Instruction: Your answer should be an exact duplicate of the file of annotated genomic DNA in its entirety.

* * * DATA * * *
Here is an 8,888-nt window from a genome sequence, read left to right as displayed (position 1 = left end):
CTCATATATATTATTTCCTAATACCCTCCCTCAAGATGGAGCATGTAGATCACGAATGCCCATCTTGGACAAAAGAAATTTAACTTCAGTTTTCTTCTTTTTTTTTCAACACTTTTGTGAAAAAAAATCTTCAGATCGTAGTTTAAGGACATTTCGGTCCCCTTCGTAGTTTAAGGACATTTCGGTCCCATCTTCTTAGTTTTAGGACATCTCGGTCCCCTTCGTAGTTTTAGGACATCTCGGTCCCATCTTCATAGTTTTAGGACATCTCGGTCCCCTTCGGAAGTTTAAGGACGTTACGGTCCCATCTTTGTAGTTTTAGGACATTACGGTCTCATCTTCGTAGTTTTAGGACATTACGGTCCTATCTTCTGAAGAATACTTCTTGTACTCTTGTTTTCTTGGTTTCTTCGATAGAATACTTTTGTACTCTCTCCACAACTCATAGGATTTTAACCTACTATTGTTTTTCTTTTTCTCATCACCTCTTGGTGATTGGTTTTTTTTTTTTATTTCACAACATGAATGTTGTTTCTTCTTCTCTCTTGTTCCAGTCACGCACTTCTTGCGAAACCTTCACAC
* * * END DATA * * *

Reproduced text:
Here is an 8,888-nt window from a genome sequence, read left to right as displayed (position 1 = left end):
CTCATATATATTATTTCCTAATACCCTCCCTCAAGATGGAGCATGTAGATCACGAATGCCCATCTTGGACAAAAGAAATTTAACTTCAGTTTTCTTCTTTTTTTTTCAACACTTTTGTGAAAAAAAATCTTCAGATCGTAGTTTAAGGACATTTCGGTCCCCTTCGTAGTTTAAGGACATTTCGGTCCCATCTTCTTAGTTTTAGGACATCTCGGTCCCCTTCGTAGTTTTAGGACATCTCGGTCCCATCTTCATAGTTTTAGGACATCTCGGTCCCCTTCGGAAGTTTAAGGACGTTACGGTCCCATCTTTGTAGTTTTAGGACATTACGGTCTCATCTTCGTAGTTTTAGGACATTACGGTCCTATCTTCTGAAGAATACTTCTTGTACTCTTGTTTTCTTGGTTTCTTCGATAGAATACTTTTGTACTCTCTCCACAACTCATAGGATTTTAACCTACTATTGTTTTTCTTTTTCTCATCACCTCTTGGTGATTGGTTTTTTTTTTTTATTTCACAACATGAATGTTGTTTCTTCTTCTCTCTTGTTCCAGTCACGCACTTCTTGCGAAACCTTCACAC